As well as the role telecoms has to play in the global decarbonisation effort, the improvements that new technologies are making in teleconferencing, virtualisation and cloud computing also reduce the need for international business travel.

Once a solution only available to large corporations, now businesses of any size can employ virtualisation for energy-intensive equipment such as servers and desktops, saving companies a lot of money, while gaining better security and easier maintenance in the process.
 
E-waste
Waste Electrical and Electronic Equipment (WEEE), or e-waste, is the fastest growing source of domestic waste. Currently, only 20% of e-waste is recycled.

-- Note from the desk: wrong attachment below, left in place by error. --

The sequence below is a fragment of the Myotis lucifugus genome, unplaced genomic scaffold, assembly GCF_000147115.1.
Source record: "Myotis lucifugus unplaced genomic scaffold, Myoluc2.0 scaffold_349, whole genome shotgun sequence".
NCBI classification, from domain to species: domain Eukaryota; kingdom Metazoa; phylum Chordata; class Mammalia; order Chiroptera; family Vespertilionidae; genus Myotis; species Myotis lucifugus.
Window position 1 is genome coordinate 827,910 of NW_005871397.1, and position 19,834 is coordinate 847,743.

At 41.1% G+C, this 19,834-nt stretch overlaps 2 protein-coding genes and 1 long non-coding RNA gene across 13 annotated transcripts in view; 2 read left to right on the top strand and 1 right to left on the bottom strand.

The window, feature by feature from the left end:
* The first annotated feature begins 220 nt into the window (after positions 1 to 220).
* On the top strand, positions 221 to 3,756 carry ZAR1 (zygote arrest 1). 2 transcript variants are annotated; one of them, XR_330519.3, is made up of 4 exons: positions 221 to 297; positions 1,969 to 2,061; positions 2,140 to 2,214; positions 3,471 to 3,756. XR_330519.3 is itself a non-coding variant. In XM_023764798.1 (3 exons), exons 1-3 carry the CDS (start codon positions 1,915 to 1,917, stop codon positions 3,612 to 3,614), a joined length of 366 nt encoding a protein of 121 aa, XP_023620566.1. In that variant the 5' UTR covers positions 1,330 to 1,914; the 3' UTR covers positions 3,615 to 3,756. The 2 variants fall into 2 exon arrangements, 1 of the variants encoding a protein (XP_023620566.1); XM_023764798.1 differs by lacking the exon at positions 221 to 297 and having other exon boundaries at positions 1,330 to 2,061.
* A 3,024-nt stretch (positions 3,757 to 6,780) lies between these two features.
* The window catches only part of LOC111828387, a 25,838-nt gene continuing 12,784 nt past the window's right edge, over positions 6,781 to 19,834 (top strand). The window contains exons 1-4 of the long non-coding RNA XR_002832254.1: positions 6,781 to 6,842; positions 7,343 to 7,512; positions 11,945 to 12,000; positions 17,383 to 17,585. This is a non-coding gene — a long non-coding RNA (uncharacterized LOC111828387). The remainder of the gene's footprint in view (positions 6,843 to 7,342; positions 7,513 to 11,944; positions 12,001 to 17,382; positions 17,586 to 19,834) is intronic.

In 2016, 44.7 million tonnes of e-waste was generated worldwide – equivalent to 4,500 Eiffel Towers – and this is expected to total over 50 million tonnes by 2021, growing at twice the rate of plastic waste. The total value of this e-waste is estimated at £50 billion a year – equivalent to the annual GDP of some countries.

China, once the world’s largest importer of international waste, stopped accepting many types of e-waste in 2017, drawing attention to the growing issue of how to dispose of gadgets with ever shorter lifespans. The world’s largest e-waste dump is now in Agbogbloshie, Ghana, where residents – including children – brave clouds of toxic smoke to sift through the digital detritus for salvageable parts.